Academic Commons

Essays

Alice Guy Blaché at Columbia University: One Hundred Years Later

Saccone, Kate

Earlier this spring, while rereading a portion of Alison McMahan’s book Alice Guy Blaché: Lost Visionary of the Cinema, I was reminded that, in the summer of 1917, Columbia University invited the eponymous film director, producer, screenwriter, and studio head to come give two lectures on the art of cinema. These lectures took place on the evenings of July 13 and August 3, 1917, two Fridays during the university’s notable Summer Session. Having been involved with the Women Film Pioneers Project for a while, I have always been aware that Guy Blaché visited Columbia at some point, but I knew nothing else and, admittedly, hardly thought about it. However, realizing that the centennial was approaching, I wanted to learn more. With no idea if there was anything more to even find (or what I was looking for), I began to dig. As you would expect, my small-scale archival scavenger hunt was ultimately one with infuriating absences, endless questions, and fascinating contradictions. It also was an exciting opportunity to reflect on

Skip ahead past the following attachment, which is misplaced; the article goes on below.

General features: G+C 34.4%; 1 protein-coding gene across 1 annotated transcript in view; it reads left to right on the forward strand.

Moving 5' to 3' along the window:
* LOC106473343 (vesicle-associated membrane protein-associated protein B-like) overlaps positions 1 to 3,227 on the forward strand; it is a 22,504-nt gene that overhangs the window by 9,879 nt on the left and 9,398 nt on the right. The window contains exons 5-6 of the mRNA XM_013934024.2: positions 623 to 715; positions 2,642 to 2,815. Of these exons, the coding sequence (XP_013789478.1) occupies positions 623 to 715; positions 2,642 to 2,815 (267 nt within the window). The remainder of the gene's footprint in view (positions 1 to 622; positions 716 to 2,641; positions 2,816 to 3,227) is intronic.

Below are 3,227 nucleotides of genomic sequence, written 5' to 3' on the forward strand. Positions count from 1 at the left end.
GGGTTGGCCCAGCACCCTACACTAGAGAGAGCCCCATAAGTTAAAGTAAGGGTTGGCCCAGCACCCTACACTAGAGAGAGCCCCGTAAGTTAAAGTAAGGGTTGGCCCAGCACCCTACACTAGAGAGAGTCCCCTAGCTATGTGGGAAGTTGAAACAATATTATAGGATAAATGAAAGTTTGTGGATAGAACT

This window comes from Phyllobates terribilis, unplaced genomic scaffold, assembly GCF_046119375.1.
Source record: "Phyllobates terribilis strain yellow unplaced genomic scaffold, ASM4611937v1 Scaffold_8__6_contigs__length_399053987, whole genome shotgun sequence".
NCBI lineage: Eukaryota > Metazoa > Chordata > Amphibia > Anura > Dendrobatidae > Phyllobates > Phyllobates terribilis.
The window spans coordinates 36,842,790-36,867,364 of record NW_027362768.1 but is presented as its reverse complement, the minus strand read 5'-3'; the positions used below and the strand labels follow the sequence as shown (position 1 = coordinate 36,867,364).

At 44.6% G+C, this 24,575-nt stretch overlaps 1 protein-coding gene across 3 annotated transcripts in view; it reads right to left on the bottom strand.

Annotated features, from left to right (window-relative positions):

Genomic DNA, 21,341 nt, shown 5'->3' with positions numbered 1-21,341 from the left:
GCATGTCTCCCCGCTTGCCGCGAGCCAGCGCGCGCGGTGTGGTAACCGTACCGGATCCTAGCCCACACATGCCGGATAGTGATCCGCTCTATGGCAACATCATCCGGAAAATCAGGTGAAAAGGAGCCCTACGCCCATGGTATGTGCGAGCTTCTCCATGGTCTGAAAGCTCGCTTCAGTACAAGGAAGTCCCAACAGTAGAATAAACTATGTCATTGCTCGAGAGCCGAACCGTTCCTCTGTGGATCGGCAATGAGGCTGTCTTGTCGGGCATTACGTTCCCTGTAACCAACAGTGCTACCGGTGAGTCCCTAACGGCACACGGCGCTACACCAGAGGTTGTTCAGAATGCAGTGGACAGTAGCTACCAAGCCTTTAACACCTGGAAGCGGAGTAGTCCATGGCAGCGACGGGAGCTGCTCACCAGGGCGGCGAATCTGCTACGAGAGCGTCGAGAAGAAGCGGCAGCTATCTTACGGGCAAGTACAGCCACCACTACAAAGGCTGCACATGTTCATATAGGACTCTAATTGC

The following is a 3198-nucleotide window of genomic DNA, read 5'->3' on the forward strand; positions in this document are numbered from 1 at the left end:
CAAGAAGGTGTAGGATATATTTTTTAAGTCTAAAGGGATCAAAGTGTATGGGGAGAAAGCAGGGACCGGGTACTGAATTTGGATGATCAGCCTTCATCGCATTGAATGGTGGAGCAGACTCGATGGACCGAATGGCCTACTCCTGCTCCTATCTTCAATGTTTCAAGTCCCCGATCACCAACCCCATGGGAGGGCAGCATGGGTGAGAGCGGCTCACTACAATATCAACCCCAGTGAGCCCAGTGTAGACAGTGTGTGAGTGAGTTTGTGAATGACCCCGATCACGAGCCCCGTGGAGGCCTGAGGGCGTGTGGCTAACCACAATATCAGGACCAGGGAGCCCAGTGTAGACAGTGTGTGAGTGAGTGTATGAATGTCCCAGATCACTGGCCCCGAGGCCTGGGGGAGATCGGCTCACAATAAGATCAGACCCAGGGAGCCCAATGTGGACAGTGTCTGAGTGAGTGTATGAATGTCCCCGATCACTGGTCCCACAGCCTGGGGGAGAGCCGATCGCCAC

WFPP’s mission and its place within the broader history of film studies at Columbia.

Files

  • thumnail for Alice Guy Blaché at Columbia University_ One Hundred Years Later – Women Film Pioneers Project.pdf Alice Guy Blaché at Columbia University_ One Hundred Years Later – Women Film Pioneers Project.pdf application/pdf 141 KB Download File

More About This Work

Academic Units
Film
Libraries
Series
Women Film Pioneers Project
Published Here
January 5, 2021